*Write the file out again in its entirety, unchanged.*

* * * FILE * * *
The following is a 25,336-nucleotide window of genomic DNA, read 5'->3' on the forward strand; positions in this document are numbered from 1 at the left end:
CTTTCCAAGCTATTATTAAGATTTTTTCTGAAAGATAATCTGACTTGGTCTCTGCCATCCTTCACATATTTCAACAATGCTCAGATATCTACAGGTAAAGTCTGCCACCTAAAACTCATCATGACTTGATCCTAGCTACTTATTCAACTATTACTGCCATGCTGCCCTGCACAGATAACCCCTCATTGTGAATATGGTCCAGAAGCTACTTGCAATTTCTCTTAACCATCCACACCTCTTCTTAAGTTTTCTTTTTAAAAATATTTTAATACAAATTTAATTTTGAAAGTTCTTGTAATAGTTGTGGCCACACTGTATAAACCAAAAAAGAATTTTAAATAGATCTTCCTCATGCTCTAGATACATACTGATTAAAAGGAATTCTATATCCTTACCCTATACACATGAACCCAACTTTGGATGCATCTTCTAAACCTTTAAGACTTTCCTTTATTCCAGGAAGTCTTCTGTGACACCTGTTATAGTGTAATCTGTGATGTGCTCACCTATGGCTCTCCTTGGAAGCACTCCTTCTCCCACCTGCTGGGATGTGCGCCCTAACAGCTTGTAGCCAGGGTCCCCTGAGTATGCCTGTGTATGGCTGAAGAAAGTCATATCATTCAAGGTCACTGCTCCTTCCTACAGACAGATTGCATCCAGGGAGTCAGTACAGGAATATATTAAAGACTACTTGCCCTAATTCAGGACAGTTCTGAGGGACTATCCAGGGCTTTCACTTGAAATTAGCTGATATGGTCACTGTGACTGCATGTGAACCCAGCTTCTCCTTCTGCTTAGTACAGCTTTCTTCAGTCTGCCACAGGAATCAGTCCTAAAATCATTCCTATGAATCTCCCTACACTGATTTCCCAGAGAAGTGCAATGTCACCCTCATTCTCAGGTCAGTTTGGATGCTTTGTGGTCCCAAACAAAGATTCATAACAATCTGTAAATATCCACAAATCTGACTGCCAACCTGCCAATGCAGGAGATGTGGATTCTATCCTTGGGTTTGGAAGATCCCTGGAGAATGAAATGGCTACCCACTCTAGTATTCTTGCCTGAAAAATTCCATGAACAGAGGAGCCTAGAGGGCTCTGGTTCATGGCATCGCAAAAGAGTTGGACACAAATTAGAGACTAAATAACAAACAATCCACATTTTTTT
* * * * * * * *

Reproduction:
The following is a 25,336-nucleotide window of genomic DNA, read 5'->3' on the forward strand; positions in this document are numbered from 1 at the left end:
CTTTCCAAGCTATTATTAAGATTTTTTCTGAAAGATAATCTGACTTGGTCTCTGCCATCCTTCACATATTTCAACAATGCTCAGATATCTACAGGTAAAGTCTGCCACCTAAAACTCATCATGACTTGATCCTAGCTACTTATTCAACTATTACTGCCATGCTGCCCTGCACAGATAACCCCTCATTGTGAATATGGTCCAGAAGCTACTTGCAATTTCTCTTAACCATCCACACCTCTTCTTAAGTTTTCTTTTTAAAAATATTTTAATACAAATTTAATTTTGAAAGTTCTTGTAATAGTTGTGGCCACACTGTATAAACCAAAAAAGAATTTTAAATAGATCTTCCTCATGCTCTAGATACATACTGATTAAAAGGAATTCTATATCCTTACCCTATACACATGAACCCAACTTTGGATGCATCTTCTAAACCTTTAAGACTTTCCTTTATTCCAGGAAGTCTTCTGTGACACCTGTTATAGTGTAATCTGTGATGTGCTCACCTATGGCTCTCCTTGGAAGCACTCCTTCTCCCACCTGCTGGGATGTGCGCCCTAACAGCTTGTAGCCAGGGTCCCCTGAGTATGCCTGTGTATGGCTGAAGAAAGTCATATCATTCAAGGTCACTGCTCCTTCCTACAGACAGATTGCATCCAGGGAGTCAGTACAGGAATATATTAAAGACTACTTGCCCTAATTCAGGACAGTTCTGAGGGACTATCCAGGGCTTTCACTTGAAATTAGCTGATATGGTCACTGTGACTGCATGTGAACCCAGCTTCTCCTTCTGCTTAGTACAGCTTTCTTCAGTCTGCCACAGGAATCAGTCCTAAAATCATTCCTATGAATCTCCCTACACTGATTTCCCAGAGAAGTGCAATGTCACCCTCATTCTCAGGTCAGTTTGGATGCTTTGTGGTCCCAAACAAAGATTCATAACAATCTGTAAATATCCACAAATCTGACTGCCAACCTGCCAATGCAGGAGATGTGGATTCTATCCTTGGGTTTGGAAGATCCCTGGAGAATGAAATGGCTACCCACTCTAGTATTCTTGCCTGAAAAATTCCATGAACAGAGGAGCCTAGAGGGCTCTGGTTCATGGCATCGCAAAAGAGTTGGACACAAATTAGAGACTAAATAACAAACAATCCACATTTTTTT